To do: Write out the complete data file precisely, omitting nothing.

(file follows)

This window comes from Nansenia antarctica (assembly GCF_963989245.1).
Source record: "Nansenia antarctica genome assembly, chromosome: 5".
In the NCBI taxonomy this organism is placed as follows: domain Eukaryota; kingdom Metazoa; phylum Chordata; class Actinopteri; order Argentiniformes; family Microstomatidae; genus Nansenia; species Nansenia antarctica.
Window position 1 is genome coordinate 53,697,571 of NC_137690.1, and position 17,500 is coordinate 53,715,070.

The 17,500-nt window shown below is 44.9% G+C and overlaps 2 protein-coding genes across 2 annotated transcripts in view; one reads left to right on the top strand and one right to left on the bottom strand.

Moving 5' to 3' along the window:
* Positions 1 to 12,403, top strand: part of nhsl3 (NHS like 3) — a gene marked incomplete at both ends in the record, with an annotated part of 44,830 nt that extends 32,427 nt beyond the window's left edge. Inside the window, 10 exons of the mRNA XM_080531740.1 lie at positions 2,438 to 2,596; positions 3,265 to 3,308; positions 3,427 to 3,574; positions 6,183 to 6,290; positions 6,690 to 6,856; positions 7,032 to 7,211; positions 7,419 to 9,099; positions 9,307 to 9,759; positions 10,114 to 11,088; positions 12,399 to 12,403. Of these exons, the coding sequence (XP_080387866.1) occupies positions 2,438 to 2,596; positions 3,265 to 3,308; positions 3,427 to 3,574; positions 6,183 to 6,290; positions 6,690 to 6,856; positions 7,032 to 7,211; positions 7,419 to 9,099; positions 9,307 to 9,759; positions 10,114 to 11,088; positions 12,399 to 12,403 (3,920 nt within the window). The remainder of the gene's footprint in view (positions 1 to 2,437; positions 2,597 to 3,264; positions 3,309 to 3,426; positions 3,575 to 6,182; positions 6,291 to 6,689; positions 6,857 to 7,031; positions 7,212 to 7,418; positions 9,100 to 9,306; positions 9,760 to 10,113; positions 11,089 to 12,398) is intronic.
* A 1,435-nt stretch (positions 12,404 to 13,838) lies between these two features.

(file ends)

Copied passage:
This window comes from Nansenia antarctica (assembly GCF_963989245.1).
Source record: "Nansenia antarctica genome assembly, chromosome: 5".
In the NCBI taxonomy this organism is placed as follows: domain Eukaryota; kingdom Metazoa; phylum Chordata; class Actinopteri; order Argentiniformes; family Microstomatidae; genus Nansenia; species Nansenia antarctica.
Window position 1 is genome coordinate 53,697,571 of NC_137690.1, and position 17,500 is coordinate 53,715,070.

The 17,500-nt window shown below is 44.9% G+C and overlaps 2 protein-coding genes across 2 annotated transcripts in view; one reads left to right on the top strand and one right to left on the bottom strand.

Moving 5' to 3' along the window:
* Positions 1 to 12,403, top strand: part of nhsl3 (NHS like 3) — a gene marked incomplete at both ends in the record, with an annotated part of 44,830 nt that extends 32,427 nt beyond the window's left edge. Inside the window, 10 exons of the mRNA XM_080531740.1 lie at positions 2,438 to 2,596; positions 3,265 to 3,308; positions 3,427 to 3,574; positions 6,183 to 6,290; positions 6,690 to 6,856; positions 7,032 to 7,211; positions 7,419 to 9,099; positions 9,307 to 9,759; positions 10,114 to 11,088; positions 12,399 to 12,403. Of these exons, the coding sequence (XP_080387866.1) occupies positions 2,438 to 2,596; positions 3,265 to 3,308; positions 3,427 to 3,574; positions 6,183 to 6,290; positions 6,690 to 6,856; positions 7,032 to 7,211; positions 7,419 to 9,099; positions 9,307 to 9,759; positions 10,114 to 11,088; positions 12,399 to 12,403 (3,920 nt within the window). The remainder of the gene's footprint in view (positions 1 to 2,437; positions 2,597 to 3,264; positions 3,309 to 3,426; positions 3,575 to 6,182; positions 6,291 to 6,689; positions 6,857 to 7,031; positions 7,212 to 7,418; positions 9,100 to 9,306; positions 9,760 to 10,113; positions 11,089 to 12,398) is intronic.
* A 1,435-nt stretch (positions 12,404 to 13,838) lies between these two features.